I received this E-book free of charge from Thomas Nelson Fiction via NetGalley in exchange for a fair and honest review. I will receive no fiscal compensation from either company for this review.

 

 

 

 

Just Look Up by Courtney Walsh – Book Review

Just Look Up by Courtney Walsh

Published by Tyndale House Publishers July 04, 2017

Genre: Fiction, Romance, Christian

Pages: 416

Rating:  4.5 out of 5 stars

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Publisher’s Description

After tirelessly climbing the ranks of her Chicago-based interior design firm, Lane Kelley is about to land her dream promotion when devastating news about her brother draws her back home―a quaint tourist town full of memories she’d just as soon forget. With her cell phone and laptop always within reach, Lane aims to check on her brother while staying focused on work―something her eclectic family doesn’t understand.

Ryan Brooks never expected to settle down in Harbor Pointe, Michigan, but after his final tour of duty, it was the only place that felt like home. Now knee-deep in a renovation project that could boost tourism for the struggling town, he is thrilled to see Lane, the girl he secretly once loved, even if the circumstances of her homecoming aren’t ideal.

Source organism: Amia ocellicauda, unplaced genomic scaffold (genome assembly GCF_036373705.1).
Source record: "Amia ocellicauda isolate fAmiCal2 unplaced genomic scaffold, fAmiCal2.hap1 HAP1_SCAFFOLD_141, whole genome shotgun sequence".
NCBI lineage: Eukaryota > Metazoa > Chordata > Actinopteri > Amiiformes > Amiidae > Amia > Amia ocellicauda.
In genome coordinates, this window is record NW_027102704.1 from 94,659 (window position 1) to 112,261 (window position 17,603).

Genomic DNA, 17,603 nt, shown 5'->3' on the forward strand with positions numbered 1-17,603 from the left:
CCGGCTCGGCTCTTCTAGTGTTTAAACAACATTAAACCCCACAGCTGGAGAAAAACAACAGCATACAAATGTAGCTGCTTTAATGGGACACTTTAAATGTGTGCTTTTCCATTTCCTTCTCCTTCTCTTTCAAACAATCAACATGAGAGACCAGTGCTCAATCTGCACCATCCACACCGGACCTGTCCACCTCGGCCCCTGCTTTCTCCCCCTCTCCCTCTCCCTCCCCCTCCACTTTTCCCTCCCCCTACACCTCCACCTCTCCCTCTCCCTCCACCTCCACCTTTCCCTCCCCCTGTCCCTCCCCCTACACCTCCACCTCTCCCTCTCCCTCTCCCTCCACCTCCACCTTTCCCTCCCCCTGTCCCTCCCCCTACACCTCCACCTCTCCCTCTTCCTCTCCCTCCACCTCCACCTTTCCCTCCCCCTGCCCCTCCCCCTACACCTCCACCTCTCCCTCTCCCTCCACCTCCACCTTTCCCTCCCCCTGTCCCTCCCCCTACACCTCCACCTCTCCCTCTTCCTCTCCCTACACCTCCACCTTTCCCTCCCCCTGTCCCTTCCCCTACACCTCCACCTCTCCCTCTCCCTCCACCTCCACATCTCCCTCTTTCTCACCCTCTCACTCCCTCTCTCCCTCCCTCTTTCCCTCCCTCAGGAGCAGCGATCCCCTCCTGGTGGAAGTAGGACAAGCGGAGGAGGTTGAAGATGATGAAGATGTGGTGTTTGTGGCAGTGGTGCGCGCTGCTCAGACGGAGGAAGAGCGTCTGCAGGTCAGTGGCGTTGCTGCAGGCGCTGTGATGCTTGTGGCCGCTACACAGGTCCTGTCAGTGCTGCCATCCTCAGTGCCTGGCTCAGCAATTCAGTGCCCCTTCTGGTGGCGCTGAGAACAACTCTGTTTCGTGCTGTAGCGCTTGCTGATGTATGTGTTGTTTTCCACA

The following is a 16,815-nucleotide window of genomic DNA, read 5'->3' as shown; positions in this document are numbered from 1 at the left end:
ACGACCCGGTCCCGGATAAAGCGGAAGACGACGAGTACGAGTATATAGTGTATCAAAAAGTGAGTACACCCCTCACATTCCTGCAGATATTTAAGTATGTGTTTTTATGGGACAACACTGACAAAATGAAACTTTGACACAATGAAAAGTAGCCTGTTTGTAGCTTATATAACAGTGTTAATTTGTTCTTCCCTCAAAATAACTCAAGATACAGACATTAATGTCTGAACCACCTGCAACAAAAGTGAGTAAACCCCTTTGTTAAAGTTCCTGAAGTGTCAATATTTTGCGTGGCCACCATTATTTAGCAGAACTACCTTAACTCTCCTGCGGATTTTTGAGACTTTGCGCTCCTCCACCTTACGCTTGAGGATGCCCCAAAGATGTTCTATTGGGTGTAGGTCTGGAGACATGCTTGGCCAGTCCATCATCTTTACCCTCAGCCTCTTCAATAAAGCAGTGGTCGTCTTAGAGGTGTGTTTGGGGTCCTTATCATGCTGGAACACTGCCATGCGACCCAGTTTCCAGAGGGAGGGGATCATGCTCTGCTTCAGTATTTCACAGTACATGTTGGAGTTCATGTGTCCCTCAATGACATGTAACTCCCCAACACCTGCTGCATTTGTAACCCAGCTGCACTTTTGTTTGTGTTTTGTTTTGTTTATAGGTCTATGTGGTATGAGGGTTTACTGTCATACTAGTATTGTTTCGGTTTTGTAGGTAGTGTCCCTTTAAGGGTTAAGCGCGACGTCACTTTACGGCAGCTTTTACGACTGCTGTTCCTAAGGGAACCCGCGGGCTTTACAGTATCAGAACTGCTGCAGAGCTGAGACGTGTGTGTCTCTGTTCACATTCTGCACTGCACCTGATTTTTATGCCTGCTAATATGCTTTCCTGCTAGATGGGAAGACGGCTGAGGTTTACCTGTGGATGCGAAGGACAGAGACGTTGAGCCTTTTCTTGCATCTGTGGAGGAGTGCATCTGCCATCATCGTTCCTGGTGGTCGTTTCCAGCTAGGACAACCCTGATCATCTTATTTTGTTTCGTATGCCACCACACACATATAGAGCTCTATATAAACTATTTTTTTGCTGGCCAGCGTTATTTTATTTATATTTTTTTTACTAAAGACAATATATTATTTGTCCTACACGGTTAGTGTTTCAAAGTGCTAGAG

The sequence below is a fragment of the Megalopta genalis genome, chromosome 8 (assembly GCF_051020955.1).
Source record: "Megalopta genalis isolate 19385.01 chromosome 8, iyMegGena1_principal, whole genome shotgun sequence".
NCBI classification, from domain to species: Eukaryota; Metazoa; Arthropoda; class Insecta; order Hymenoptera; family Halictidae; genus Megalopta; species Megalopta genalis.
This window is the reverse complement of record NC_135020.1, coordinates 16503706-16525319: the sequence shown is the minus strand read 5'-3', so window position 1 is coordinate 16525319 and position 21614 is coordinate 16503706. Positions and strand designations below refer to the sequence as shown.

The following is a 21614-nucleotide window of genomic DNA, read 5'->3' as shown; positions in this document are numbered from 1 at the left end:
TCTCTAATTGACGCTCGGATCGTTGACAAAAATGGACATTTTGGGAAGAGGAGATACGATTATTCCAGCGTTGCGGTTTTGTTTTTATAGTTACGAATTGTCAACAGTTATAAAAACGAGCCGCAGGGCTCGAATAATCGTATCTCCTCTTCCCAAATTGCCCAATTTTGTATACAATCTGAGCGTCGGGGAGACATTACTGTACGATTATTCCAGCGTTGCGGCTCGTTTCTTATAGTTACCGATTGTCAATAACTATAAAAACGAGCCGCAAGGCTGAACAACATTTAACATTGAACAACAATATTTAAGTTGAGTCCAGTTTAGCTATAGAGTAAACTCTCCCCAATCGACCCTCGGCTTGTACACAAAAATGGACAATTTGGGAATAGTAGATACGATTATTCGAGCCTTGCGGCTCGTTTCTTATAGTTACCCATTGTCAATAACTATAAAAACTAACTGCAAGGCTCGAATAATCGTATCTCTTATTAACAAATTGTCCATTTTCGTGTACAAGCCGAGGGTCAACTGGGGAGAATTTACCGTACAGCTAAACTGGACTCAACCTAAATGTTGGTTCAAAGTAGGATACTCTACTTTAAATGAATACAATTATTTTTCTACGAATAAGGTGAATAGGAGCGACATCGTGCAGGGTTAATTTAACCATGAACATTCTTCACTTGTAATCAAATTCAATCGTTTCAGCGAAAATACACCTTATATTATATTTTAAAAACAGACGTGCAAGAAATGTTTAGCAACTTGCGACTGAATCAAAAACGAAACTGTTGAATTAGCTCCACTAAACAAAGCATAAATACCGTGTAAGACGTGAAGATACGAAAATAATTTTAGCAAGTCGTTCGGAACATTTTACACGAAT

Their reunion gets off to a rocky start, however, when Ryan can’t find a trace of the girl he once knew in the woman she is today. As he slowly chips away at the walls Lane has built, secrets from his past collide with a terrible truth even he is reluctant to believe. Facing a crossroads that could define his future with Lane and jeopardize his relationship with the surrogate family he’s found in the Kelleys, Ryan hopes Lane can see that maybe what really matters has been right in front of her all along―if only she’d just look up.

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Story Notes

Courtney Walsh’s newest novel is a truly wonderful read that makes readers consider just how absorbed they are with their “to-do” list and whether they need to take a moment to “just look up” from their devices and enjoy the life around them.